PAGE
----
Iya Beji dropped the ilarun when we heard the news. She grabbed me in her firm arms, and told me to be strong. She held me against her chest, and said the gods would not forsake me. She said I should be patient.
This was the fourth attack. My son hadn’t come home.
I stuttered out of my quarters, loosely holding my iro between my fingers, and dragging my feet across the clay floor. Iya Beji called me to cover my hair. I breathed in. She told me to compose myself. I breathed out. It was a taboo for women—especially for the queen—to be seen with their hair undone. I dragged myself across my palace.
My heartbeat tore through my body in violent tremors.
I walked to the passageway facing the front courtyard, and pressed my right cheek against a thick pillar. My hands crept around the rigid mud rod, clawing through its cracks until I had completely collapsed onto it.
I couldn’t leave the palace to look for him. It wasn’t safe.
The wind sat on the courtyard in front of me. It was a cold wind. Came from the river in the west through the central village houses where I’d sent my son. And then it arrogantly trampled into my home, arms crossed over its hanging stomach, middle teeth missing from its mocking smile. And through its painful silence, I heard it roar the prophecies of my child’s capture.
I heard someone running towards me from behind. I sat on the floor beside my pillar, keeping my gaze on the pathway across the courtyard. The footsteps grew louder. My heart anchored my entire body onto the clay floor, as my arms slid down the pillar. The footsteps stopped behind me.
It was my friend, Adeyinka. She stood beside me, staring intently at the pathway across the courtyard. I asked her if she’d heard of the attack. You’d never see them from the palace. You’d just hear of them. She nodded. I asked who’d told her. She said she heard when my maid told me. I shrieked.
“My boy,” I stuttered, tightening my grip on my pillar, “my boy left the palace this morning.”
She nodded, and leaned against a wall. Neither of us had experienced the attacks before. But we’d heard of them. We’d watched my husband’s relatives crawl onto the courtyard, to wait for their loved ones to return. We’d watched children run into their mothers’ arms, wives run into their husbands’ arms. We’d watched people stand and wait for loved ones who never returned.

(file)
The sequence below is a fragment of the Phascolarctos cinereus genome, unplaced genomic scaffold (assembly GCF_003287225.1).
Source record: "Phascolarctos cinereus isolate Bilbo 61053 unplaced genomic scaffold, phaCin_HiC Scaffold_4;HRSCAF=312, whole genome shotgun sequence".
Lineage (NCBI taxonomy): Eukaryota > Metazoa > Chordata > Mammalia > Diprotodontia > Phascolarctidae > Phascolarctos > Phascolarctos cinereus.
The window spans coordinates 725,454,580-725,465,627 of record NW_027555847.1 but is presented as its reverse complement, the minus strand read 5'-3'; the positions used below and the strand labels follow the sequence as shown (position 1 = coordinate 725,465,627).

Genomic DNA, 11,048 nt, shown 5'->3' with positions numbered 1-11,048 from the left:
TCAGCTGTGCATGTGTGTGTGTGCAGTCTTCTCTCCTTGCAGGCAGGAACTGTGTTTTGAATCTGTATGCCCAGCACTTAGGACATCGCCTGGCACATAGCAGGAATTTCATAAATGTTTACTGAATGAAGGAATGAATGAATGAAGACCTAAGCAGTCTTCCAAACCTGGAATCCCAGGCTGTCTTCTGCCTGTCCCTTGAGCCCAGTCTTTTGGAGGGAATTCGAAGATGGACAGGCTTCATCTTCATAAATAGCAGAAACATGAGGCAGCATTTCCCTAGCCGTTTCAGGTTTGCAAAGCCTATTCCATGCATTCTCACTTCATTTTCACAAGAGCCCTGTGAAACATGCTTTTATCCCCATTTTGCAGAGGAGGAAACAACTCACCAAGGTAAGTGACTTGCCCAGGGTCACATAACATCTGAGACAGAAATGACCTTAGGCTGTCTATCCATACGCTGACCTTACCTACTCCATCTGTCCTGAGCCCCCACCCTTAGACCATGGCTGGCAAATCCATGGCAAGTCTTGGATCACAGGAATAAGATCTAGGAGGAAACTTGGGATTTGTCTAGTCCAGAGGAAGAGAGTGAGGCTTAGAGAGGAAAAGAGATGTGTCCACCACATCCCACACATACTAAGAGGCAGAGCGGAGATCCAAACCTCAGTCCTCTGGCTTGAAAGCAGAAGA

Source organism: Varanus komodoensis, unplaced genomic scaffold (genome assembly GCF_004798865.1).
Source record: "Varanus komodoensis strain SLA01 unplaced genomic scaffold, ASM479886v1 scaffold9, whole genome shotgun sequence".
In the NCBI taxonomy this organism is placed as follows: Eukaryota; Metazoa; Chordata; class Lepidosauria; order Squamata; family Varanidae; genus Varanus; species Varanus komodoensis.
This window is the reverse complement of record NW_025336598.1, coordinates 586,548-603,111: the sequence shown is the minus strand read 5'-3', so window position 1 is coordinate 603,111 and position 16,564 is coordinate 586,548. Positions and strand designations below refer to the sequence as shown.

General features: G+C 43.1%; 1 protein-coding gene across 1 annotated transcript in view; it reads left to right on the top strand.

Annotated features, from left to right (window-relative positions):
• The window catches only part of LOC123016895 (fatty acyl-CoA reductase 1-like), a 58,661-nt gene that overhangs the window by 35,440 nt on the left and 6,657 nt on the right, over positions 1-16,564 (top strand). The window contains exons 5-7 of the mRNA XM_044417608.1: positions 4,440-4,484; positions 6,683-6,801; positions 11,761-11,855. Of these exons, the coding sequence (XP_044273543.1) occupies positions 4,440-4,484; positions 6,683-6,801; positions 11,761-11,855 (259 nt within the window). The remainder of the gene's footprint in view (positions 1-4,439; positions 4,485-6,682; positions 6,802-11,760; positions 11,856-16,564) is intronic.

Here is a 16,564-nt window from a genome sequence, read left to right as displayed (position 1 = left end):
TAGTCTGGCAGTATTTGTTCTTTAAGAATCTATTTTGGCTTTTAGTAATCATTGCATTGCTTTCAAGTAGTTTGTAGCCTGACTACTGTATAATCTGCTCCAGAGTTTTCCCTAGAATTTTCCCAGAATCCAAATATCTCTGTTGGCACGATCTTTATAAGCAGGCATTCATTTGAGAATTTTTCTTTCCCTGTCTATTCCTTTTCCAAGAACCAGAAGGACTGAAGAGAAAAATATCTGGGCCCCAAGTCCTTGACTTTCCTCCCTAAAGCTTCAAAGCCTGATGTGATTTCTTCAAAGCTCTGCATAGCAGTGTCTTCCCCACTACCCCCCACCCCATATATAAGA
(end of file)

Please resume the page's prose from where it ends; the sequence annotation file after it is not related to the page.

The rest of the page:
I scratched my head of half-braided cornrows. I should have gone back inside. People shouldn’t have seen me like that.
I looked at Adeyinka, and then looked back at the passageway across the courtyard. There was something blocking the light from the other end. It was small, but it was moving. I asked Adeyinka if she’d seen it, and she said there was nothing there. She sighed and sat beside me. She asked me if she should send the hairdresser back home. The woman came from Offa. It would be unfair to keep her in Ife till dark.
I looked closer at the passageway, and pressed my feet against the ground. I pushed my arms up the pillar and drew myself up.
A small, brown foot landed on the clay floor across the courtyard. I jerked back in disbelief. My skinny boy ran towards me, his eyes shut with determination. He ran with his fists clenched and his bald head shining in the sunlight. He’d never wanted to shave his head; he thought shaved heads made people look like lanterns, but his father had insisted. My little lantern steadily charged towards me.
I pushed myself off the pillar. One foot after the other, iro in hand, I mechanically walked towards him. He embraced me with a resounding thud. I held him for a split second before he started speaking. He didn’t stop talking. I took his head out of my stomach and looked straight at his face. He was pale. His hands were shaking. His head moved with the viciousness of his words:
“Spirits, mama. There were spirits. The gods have come to punish us. They have forsaken us”